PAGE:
So, now we can specify the exact error that caused the current error by using new Error and its subclasses.

function readFiles(filePaths) {
    (filePath) => {
      try {
        // ···
      } catch (error) {
        throw new Error(
          `While processing ${filePath}`,
          {cause: error}
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The property cause in used to get additional information on the error.

5️⃣ .at() function

This one's a little interesting!! .Till now, we have been using square brackets [] for indexing purposes in JavaScript.

But, What if we use negative indices instead in this technique?

arr = [1,2,3,4,5]
arr[3] // 4

arr[-1] // (A)
// the code breaks here!
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*The code just breaks at line (A)

In contrast, Array method .at() does the same task but supports both positive and negative indices. Thus, we can access the same list in reverse order with the use of negative indexing. // 5 // 3
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## 6️⃣ RegExp Match Indices

This one is a very useful addition the match object. The match indices are a feature of match objects. If we enable it via the regular expression flag /d, they provide the start and end indexes of where each group was captured.

const fruits = 'Fruits: mango, mangosteen, orange'
const regex = /(mango)/g;

// matchAll
const matches = [...fruits.matchAll(regex)];
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   index: 8,
   input: 'Fruits: mango, mangosteen, orange',
   groups: undefined
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Look closely what we are going to do next. the /mango/g will now be converted to /mango/gd.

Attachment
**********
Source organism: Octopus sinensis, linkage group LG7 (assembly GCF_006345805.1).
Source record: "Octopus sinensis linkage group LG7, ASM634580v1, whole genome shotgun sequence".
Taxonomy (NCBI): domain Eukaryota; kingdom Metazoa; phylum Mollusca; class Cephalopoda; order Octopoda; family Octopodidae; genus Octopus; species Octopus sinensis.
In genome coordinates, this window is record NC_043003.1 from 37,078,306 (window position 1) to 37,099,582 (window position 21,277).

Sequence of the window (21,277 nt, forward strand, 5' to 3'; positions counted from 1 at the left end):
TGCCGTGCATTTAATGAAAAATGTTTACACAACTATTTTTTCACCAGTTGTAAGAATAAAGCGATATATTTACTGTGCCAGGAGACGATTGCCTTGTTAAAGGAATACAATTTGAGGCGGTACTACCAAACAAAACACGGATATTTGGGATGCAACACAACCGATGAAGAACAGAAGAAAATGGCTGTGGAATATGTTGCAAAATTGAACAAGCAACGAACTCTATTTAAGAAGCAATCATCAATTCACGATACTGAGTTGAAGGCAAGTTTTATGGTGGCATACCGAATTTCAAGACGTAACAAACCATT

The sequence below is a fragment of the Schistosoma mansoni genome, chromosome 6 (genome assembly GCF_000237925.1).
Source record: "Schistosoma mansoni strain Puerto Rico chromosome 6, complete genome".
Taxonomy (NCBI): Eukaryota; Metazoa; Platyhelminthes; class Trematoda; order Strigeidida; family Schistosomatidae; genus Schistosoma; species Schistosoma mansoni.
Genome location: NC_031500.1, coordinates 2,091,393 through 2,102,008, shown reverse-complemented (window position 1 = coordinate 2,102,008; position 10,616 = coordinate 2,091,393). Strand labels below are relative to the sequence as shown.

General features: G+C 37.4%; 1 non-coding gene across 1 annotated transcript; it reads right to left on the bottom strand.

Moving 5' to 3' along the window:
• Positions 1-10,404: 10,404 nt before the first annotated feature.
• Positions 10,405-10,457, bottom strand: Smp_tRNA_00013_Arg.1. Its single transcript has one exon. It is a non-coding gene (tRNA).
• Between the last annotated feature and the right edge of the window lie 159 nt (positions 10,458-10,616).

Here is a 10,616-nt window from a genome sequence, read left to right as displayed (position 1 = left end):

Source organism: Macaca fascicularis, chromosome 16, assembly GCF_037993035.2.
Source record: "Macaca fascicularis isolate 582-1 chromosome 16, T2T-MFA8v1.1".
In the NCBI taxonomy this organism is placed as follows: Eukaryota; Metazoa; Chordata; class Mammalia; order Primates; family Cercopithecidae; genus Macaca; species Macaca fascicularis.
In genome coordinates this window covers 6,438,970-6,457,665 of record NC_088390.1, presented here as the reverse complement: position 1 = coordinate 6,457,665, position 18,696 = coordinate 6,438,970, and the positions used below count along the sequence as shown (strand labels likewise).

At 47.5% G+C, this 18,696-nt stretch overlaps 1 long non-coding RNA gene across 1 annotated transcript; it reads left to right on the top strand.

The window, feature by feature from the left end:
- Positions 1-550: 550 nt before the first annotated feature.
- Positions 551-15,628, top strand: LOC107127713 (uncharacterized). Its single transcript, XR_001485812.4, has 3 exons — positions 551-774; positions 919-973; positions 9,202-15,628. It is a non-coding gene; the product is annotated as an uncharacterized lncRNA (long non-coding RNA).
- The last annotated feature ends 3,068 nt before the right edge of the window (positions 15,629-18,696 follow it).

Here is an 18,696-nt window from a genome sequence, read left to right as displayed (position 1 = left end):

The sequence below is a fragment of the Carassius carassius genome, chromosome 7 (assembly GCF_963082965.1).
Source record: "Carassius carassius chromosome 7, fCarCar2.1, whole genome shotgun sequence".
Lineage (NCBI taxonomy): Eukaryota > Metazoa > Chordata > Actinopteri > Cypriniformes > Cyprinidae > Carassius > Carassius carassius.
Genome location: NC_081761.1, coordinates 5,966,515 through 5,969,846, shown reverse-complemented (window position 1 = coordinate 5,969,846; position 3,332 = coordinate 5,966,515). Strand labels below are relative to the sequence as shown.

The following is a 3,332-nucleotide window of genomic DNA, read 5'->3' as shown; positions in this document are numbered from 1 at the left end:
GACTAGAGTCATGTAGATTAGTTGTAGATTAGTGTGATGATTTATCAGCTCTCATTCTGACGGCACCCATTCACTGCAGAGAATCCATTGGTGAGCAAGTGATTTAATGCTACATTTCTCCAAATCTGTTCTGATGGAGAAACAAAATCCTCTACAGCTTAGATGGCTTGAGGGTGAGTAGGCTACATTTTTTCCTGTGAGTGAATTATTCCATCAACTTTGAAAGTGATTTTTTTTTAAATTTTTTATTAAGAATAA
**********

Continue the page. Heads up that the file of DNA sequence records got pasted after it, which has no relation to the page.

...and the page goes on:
// /gd instead of the previous /g
const regex = /(mango)/gd;
const matches = [...fruits.matchAll(regex)];
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 groups: undefined,
 index: 8,
  [8, 13],
  [8, 13]
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Just with the addition of a /d in the Regex, our match object will provide us with a additional property indices.

7️⃣ Object.hasOwn Function

This proposal is meant to redefine the Object.hasOwnProperty, simplifying the unnecessary hassels faced by the programmer.

Its working is Simple! If the specified object has the specified property as its own property, the Object.hasOwn() static method returns true. If the specified property is inherited, or does not exist, the method returns false.

let hasOwnProperty = Object.prototype.hasOwnProperty

if (, "foo")) {
  console.log("has property foo")
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This was the code that we were writing till now!🔝

if (Object.hasOwn(object, "foo")) {
  console.log("has property foo")
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Look, How much it simplified the code🔝 !!

Thus, Object.hasOwn() will replace Object.hasOwnProperty is year💡!

What's Next ⁉️

There might be some more feature that can be added to EcmaScript 2022. So, Stay tuned and follow me on: